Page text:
Gallup is a research and consulting company that provides insight into employee satisfaction all over the world. Their Global Great Jobs Report from 2016 defines the phenomenon of good jobs (also referred to as real jobs) – 30+ hours per week of consistent work with a paycheck from an employer – and great jobs – namely good jobs in which employees are engaged and involved in their tasks.
Gallup found out that while there are 1.3 billion adult people in the world who have good jobs, only 14 per cent out of this figure are constantly engaged at work and therefore have great jobs. The remaining adults work part-time, are unemployed or self-employed and as such do not fall into the categories defined by Gallup.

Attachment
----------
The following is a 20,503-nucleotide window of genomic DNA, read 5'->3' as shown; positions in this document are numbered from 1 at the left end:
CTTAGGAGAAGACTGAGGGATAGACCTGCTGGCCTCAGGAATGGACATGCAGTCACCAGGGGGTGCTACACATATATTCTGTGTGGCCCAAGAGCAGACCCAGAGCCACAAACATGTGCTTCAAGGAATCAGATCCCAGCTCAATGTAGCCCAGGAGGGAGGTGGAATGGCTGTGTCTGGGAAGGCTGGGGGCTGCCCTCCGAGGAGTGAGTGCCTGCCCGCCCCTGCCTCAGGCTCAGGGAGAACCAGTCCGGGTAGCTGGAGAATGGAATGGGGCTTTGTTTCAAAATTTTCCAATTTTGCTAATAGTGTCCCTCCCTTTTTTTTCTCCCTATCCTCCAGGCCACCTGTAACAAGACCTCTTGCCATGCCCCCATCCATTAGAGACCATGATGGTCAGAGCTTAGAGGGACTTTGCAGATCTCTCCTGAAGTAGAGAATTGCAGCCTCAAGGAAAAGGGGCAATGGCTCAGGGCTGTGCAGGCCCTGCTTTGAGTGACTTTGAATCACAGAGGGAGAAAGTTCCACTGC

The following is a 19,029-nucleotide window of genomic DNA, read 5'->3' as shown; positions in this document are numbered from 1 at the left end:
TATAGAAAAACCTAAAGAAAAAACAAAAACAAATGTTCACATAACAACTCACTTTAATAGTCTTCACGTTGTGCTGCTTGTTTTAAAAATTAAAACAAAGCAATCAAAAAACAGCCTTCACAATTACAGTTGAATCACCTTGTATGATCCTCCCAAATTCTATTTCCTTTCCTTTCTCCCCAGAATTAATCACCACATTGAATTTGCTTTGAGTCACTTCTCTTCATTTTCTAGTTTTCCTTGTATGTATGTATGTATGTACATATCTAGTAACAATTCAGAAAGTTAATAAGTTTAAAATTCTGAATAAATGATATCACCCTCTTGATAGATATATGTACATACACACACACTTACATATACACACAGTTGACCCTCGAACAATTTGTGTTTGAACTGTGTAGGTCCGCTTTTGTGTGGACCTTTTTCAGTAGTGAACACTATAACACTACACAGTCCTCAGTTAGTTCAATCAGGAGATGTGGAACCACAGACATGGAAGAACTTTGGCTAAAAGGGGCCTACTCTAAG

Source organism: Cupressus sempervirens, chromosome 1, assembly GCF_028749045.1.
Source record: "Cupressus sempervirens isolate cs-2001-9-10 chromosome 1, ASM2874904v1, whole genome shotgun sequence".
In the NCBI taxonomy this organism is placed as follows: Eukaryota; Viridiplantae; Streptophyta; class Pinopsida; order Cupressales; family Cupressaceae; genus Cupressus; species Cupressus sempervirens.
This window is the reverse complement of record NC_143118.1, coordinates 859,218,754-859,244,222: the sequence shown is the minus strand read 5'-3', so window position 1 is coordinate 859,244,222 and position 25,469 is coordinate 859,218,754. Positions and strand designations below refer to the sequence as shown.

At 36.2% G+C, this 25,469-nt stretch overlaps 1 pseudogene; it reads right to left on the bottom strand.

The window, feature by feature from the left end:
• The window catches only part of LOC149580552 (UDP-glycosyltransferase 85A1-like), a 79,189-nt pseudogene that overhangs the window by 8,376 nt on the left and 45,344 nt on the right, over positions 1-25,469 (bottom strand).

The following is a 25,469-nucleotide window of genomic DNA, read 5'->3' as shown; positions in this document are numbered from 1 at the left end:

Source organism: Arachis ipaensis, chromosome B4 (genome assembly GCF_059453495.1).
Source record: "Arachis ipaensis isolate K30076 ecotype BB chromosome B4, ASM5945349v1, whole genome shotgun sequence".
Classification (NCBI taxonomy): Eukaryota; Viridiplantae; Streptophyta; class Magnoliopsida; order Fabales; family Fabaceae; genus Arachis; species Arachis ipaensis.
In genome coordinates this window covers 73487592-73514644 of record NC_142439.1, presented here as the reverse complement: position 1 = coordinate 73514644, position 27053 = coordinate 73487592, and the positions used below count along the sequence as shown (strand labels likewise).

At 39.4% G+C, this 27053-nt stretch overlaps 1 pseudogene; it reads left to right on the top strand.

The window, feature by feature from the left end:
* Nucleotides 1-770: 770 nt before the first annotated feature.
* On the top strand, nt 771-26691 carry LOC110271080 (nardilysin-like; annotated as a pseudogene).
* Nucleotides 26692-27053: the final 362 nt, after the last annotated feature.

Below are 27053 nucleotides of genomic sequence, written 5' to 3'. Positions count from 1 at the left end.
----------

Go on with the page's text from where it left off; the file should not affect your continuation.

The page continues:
How are jobs in Poland evaluated according to these criteria? The average of good jobs among adult Europeans is 30 per cent, and there are only 4 per cent of great jobs on average on the continent. Poland ranks better than that; the number of good, but not great jobs reaches 33 per cent, while great jobs in itself constitute 6 per cent. The result could have been better, reaching the level of Sweden, with 42 and 7 per cent respectively, but Poland’s position still managed to keep in top ten European countries with the best results.
Why is it important to maintain high indexes of good or great jobs, as defined by Gallup? The survey confirms that those employed in such jobs are more likely to rate their lives positively. In other words, engagement and emotional connection to your job makes you not only a better team player, but also a happier individual. This simple truth should be addressed by every employer, as it is in the interest of both society and economy.
Have you worked in a Polish company – if so, do you fall into the category of employees with good or even great jobs?
Source: Gallup 2016 Global Great Jobs Report